A George I Walnut Side Table – Part One

Despite not really having much room in the house for yet another table; from the moment I clapped eyes on this handsome little side table, I couldn’t resist having a go at making one. Its diminutive proportions (29-1/2″ [75 cm] high, 21″ [53.3 cm] wide and 15-1/2″ [39.4 cm] deep) should make it possible to find it a living space.

A George I walnut side table, c. 1720. (Christie’s)

The four cabriole legs define the corners of the deal carcase which is mortised, tenoned and dovetailed together. The carcase accommodates one long drawer above two short drawers. The whole is veneered with walnut – the top with quartered veneers. The drawer fronts and top are feather-banded in walnut and the top is further embellished with crossbanding, a 1/4″ ovolo-bead moulding and re-entrant front corners.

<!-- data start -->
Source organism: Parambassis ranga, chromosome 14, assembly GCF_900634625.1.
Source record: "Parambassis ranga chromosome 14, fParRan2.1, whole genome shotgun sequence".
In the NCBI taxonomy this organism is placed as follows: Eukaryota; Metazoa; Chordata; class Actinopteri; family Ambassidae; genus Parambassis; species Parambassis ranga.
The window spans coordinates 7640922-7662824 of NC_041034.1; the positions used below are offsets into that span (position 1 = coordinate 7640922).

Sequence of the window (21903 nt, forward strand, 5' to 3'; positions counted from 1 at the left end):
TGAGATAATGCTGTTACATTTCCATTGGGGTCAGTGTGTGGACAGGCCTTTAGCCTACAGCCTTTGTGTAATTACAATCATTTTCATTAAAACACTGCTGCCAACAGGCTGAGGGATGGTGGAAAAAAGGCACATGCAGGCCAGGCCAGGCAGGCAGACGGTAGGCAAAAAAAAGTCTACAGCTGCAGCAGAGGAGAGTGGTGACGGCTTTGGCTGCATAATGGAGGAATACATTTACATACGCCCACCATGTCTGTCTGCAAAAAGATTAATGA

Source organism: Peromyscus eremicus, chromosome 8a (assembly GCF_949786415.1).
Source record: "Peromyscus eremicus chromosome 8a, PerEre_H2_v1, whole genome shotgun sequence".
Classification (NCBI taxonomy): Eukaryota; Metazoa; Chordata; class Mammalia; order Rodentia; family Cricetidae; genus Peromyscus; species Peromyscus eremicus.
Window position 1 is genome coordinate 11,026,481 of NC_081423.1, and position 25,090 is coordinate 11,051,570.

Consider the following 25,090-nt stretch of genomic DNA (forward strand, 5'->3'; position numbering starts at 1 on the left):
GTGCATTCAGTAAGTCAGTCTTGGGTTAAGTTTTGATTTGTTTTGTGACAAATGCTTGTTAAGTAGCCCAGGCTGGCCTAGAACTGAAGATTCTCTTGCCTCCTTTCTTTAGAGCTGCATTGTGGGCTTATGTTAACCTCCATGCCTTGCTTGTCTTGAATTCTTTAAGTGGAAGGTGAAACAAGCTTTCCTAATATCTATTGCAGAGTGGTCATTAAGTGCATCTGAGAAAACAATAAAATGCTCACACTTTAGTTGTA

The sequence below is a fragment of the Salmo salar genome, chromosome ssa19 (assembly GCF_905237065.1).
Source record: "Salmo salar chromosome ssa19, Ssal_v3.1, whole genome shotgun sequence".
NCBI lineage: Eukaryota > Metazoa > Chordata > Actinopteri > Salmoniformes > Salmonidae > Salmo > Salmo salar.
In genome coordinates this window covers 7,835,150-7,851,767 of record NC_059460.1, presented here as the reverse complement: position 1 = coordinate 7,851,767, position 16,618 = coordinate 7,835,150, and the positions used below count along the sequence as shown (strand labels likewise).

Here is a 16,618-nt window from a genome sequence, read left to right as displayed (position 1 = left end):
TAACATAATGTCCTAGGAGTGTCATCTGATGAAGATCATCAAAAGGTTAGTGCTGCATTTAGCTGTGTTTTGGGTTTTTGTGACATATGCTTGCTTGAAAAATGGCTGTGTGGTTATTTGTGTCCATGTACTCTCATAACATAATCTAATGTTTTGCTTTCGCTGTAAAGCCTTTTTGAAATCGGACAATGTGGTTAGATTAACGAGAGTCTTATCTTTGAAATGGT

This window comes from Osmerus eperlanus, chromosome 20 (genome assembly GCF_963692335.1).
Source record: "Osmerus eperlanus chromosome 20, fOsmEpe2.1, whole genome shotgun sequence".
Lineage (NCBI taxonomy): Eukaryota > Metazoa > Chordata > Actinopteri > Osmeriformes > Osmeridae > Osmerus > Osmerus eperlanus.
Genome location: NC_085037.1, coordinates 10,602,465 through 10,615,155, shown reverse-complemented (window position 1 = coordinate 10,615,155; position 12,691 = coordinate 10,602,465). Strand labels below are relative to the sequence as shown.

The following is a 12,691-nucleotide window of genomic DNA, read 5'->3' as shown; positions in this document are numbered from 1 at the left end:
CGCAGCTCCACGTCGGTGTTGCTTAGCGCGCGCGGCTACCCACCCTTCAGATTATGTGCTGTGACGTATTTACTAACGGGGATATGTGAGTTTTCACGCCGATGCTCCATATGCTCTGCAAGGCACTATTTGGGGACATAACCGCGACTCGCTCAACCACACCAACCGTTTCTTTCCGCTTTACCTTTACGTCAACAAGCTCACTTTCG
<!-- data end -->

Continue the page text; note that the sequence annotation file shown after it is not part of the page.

Veneered kneehole desk top with box and ebony stringing, crossbanding, ovolo-bead moulding and re-entrant corner.

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About Jack Plane

Formerly from the UK, Jack is a retired antiques dealer and self-taught woodworker, now living in Australia.
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One Response to A George I Walnut Side Table – Part One

  1. Pingback: Do these drawers make my arsedine look big? | Pegs and 'Tails

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